Car rates

Park City Council reviews new parking rules and charges; advance on rail trail planning

With Vail introducing paid parking and a mandatory reservation system for people arriving at PCMR by car this winter, Park City officials said they will ensure surrounding downtown areas are not overrun with the station visitor parking.

During a working session, the municipal council mentioned the pricing of daytime parking, at rates intended to deter visitors to the station; for example, a reduced rate for two hours to encourage shopping and restaurant visits, but a higher rate for overtime. The council is also considering adding more “resident parking” signage at Thaynes Canyon, Prospector, and expanding those signs.

Council members noted that all plans are preliminary. Council member Ryan Dickey said that with paid parking being brand new, the city will adjust its strategies as the season progresses.

With Vail introducing paid parking and a mandatory reservation system for people arriving at PCMR by car this winter, Park City officials said they will ensure surrounding downtown areas are not overrun with station visitors.

During a working session, the municipal council mentioned the pricing of daytime parking, at rates intended to deter visitors to the station; for example, a reduced rate for two hours to encourage shopping and dining visits, but raising the rate for a third hour beyond the resort’s $25 parking fee. The council is also considering adding more “residents-only parking” signage at Thaynes Canyon and Prospector and expanding them.

Council members noted that all plans are preliminary. Council member Ryan Dickey said that with paid parking being brand new, the city will adjust its strategies as the season progresses.

“I think you’re going to see us try some things and change some things,” Dickey said. “What we don’t want is for the old town to become a station overflow car park. I think the logic was that if the cost is the same, then if the lots are full, we’ll just go park on the main street, fill up the Chinese bridge, and locals won’t be able to get to the main street. So the idea is to come up with a parking system that doesn’t punish locals and allows people to come to Main Street.

The council also discussed setting up a special permit process for residents who want temporary extra parking for things like parties. Staff said special permits are easier to manage than annual permits.

The next step in the city’s plans will be to go door-to-door in neighborhoods that will be hardest hit.

About a dozen residents weighed in at the meeting to oppose proposed changes to the Rail Trail, which follows the route of the old Union Pacific Railroad line through Park City and to Echo Reservoir. This trail is 28 miles long, paved and for non-motorized use only. It has become congested in recent years, and changes like its widening aim to improve safety by giving people more space and separating pedestrians from people on wheels.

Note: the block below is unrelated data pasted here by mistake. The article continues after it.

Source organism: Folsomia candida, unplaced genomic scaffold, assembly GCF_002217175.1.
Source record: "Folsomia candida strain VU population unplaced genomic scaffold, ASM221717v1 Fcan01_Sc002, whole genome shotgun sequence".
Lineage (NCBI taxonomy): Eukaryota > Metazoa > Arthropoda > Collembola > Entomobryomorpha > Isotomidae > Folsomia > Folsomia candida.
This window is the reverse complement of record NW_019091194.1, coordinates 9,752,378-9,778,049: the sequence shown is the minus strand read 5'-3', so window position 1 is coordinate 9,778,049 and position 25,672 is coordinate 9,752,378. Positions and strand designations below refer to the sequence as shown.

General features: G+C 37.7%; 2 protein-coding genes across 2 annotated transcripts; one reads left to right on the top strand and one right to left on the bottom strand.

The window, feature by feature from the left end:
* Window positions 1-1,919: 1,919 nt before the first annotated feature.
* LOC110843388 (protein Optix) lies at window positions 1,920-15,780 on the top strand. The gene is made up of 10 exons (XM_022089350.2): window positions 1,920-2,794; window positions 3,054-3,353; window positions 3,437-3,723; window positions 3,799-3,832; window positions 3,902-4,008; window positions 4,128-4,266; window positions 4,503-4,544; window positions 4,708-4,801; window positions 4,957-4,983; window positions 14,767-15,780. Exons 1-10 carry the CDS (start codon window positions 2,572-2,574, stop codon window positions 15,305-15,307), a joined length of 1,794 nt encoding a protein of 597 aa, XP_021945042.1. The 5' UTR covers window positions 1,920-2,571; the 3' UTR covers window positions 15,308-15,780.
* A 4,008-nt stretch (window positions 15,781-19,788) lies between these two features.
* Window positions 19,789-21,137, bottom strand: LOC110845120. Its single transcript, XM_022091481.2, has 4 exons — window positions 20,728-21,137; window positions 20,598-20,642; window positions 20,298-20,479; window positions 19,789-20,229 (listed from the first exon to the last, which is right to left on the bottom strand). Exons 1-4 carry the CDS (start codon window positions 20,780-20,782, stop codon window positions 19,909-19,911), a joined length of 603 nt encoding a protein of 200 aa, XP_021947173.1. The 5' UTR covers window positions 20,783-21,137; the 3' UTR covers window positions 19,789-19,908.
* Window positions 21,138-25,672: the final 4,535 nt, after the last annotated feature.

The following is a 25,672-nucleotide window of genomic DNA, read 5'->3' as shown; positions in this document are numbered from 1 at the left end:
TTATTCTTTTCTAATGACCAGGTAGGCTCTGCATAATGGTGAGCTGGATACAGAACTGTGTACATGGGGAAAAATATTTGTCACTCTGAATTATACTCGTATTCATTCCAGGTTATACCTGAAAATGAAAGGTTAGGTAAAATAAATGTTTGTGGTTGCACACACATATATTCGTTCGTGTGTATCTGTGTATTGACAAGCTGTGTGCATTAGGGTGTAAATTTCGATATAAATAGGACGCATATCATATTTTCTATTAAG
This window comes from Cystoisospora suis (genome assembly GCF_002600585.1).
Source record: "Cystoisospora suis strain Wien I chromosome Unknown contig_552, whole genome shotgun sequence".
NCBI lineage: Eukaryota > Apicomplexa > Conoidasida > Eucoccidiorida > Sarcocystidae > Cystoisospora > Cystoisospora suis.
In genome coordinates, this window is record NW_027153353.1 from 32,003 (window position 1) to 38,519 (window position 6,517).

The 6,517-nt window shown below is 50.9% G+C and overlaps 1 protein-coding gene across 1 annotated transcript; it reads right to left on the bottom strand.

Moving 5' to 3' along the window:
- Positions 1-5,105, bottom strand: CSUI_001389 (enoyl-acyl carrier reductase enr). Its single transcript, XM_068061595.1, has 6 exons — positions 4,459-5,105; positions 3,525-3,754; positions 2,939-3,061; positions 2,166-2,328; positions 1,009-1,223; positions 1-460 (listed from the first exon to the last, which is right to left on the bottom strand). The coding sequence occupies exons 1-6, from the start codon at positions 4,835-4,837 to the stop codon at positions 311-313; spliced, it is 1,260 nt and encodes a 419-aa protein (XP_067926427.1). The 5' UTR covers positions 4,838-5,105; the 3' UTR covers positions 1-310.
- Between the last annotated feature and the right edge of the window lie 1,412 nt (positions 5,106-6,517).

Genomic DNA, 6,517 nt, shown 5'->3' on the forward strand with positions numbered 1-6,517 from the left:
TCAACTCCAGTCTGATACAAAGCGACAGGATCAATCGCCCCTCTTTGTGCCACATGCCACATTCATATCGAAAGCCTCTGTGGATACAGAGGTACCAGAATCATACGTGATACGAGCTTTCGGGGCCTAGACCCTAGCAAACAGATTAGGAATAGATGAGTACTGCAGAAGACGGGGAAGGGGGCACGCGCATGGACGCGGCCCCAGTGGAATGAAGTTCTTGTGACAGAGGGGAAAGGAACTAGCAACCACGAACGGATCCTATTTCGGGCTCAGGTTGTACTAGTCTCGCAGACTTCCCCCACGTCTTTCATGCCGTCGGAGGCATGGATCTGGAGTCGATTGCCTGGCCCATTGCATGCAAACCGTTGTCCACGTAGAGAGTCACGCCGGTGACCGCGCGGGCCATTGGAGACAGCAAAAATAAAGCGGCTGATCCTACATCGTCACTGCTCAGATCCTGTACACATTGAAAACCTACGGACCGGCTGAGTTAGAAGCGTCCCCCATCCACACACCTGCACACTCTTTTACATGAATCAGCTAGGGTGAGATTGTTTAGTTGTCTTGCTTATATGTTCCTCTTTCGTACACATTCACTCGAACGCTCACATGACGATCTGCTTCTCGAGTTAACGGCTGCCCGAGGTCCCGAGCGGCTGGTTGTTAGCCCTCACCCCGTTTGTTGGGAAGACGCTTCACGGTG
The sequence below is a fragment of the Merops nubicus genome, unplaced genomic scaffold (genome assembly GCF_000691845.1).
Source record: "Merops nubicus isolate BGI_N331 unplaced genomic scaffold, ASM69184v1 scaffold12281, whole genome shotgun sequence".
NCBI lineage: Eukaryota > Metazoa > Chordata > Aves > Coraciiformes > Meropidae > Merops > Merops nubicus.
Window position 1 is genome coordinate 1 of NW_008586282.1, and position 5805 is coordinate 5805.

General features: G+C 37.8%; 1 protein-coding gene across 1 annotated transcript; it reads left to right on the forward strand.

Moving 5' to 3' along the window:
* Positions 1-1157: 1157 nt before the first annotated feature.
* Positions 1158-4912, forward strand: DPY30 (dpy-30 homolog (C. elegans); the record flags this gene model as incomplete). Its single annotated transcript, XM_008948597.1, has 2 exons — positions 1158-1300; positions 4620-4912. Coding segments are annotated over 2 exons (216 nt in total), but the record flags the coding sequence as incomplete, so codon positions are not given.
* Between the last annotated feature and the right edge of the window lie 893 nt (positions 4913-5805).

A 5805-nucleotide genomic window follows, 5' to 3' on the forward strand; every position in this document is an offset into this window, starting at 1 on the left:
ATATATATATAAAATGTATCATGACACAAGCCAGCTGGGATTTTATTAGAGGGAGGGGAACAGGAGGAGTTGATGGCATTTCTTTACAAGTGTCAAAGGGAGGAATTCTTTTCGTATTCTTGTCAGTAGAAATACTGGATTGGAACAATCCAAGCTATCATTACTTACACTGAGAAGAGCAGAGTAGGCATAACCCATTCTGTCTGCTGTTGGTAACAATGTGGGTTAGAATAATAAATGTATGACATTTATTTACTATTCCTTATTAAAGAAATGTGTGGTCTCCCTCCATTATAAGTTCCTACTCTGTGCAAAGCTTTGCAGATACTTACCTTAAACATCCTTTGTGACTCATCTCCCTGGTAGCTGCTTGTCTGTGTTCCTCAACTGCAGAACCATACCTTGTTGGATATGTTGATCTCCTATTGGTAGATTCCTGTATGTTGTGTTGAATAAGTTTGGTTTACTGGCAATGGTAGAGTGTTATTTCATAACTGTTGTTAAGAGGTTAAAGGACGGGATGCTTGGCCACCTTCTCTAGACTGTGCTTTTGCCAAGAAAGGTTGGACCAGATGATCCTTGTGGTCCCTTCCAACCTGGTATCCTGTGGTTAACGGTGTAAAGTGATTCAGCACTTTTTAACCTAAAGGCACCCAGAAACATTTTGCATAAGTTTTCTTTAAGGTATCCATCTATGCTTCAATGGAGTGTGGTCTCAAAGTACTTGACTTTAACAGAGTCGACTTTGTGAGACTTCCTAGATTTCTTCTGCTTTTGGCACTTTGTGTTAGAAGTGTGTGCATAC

But not all residents agreed that it would work, or even that it was necessary. Some said the trail was busy during the COVID-19 shutdown, but that was dropped. Others said a wider trail would just give people room to go faster.

Much discussion has focused on the risks to people, especially children, who use e-bikes.

“Now we have a new third rail of Park City policy, which is e-bikes; we can add it to the list,” Dickey said. “I think we need to talk about e-bikes and of course there are different categories of e-bikes which are e-bikes driven by pretty young people without even a driver’s license and they go fast. . So we talked about widening the track on whether it’s the right answer or the wrong answer. The goal is to separate these users and reduce path conflicts. And I think we’ll have to you know, joking aside, come back and talk about e-bikes as it relates to trails.

Proposed changes to the rail trail also include adding amenities such as bathrooms and benches

The board unanimously approved moving forward with a strategy document, but did not approve details of what will be done. Approval simply gives the green light for city staff to continue working on a proposal.

The council gave details of another project which ran into neighboring and stubborn opposition. The 10,000-square-foot home in the Fox Tail Trail subdivision is going to be built, much to the dismay of dozens of residents who wanted it to be rejected in part because it would mean the end of a well-used stretch of trail.

Opposition has been vocal over the siting of a house on the plot, but town planner Alex Ananth told the meeting that the project complied with existing zoning and land use agreements.

A ¾ acre piece of the 4 acre parcel fell into the city’s recreation and open space area. When council raised concerns about a private lot containing land zoned for public use, the developer quickly said they would remove it from the project and turn it over to the city.

Town Solicitor Margaret Plane said it could be done on site, and after that the council unanimously approved the project.

Council member Max Doilney said he sympathized with the neighbors but council needed to move on. He said “Every box was checked and then some” by the developer.